The suspension last week of sprinter Sha’Carri Richardson from competing on the United States Olympic team is yet another example of how the war on drugs is adversely impacting individuals and communities around the country.
After testing positive for Δ9-tetrahydrocannabinol (THC), the main psychoactive component of cannabis, Richardson accepted a “doping sanction” of a one-month suspension that ultimately bars her competition in the 100-meter race at the Tokyo 2021 Olympics. The federal government, US Anti-Doping Agency, and the World Anti-Doping Agency, prohibit cannabinoids with the exception of cannabidiol (CBD), and consider them a substance of abuse.
Richardson, 21, said she used marijuana to cope with the death of her biological mother while in Oregon, which in 2014 legalized marijuana and recently became the first US state to decriminalize simple possession of all drugs. As of June 2021, 36 states allow for medicinal use of cannabis and 18 have enacted legislation to regulate cannabis for adult use.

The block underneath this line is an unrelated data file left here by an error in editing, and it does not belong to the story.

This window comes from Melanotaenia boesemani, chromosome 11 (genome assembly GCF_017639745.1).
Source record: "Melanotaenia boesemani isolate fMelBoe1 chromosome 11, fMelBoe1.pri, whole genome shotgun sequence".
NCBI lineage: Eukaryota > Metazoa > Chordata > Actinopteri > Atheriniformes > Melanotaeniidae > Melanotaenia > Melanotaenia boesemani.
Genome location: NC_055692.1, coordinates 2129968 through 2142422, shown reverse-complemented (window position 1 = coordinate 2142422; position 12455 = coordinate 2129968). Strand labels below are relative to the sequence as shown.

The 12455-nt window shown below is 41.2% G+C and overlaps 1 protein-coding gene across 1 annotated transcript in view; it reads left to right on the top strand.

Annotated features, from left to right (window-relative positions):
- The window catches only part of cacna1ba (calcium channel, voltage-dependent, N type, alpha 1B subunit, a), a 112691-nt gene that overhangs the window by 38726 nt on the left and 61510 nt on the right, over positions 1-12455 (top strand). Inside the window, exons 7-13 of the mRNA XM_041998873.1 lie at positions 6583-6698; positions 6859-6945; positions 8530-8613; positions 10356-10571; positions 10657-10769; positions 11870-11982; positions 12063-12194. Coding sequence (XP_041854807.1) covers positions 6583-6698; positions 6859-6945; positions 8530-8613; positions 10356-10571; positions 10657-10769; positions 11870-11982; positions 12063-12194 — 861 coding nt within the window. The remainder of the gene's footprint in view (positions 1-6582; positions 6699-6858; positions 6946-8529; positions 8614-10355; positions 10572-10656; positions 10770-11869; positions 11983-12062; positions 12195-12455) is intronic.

Nonetheless, drug possession for personal use remains by far the most arrested offense in the US, with numbers showing stark racial disparities. About half of those arrests are for marijuana possession. Despite similar usage rates, in 2018, Black people were 3.64 times more likely to be arrested for marijuana possession than white people.
Though Richardson was not criminally charged, her story shows how the government’s punitive approach to drugs has seeped far beyond the criminal legal system. The prohibition of marijuana use in Olympic sports is reported to have occurred in part as a result of pressure by then-US “drug czar” Barry McCaffrey in the late 1990s.
Richardson’s suspension is a reminder of the human toll of the criminalization of drug use and possession across the US. Drug offenses can and often do lead to harsh immigration consequences, including deportation, and exclusion from public housing and access to safety net benefits.
The US government should end the federal prohibition of marijuana through legislation like the MORE Act and focus on health-centered approaches to drug use via the Drug Policy Reform Act, which would end federal criminalization of simple drug possession and begin to repair the drug war’s devastating harms. It’s time the US upheld the rights and dignity of all people, including those who use drugs.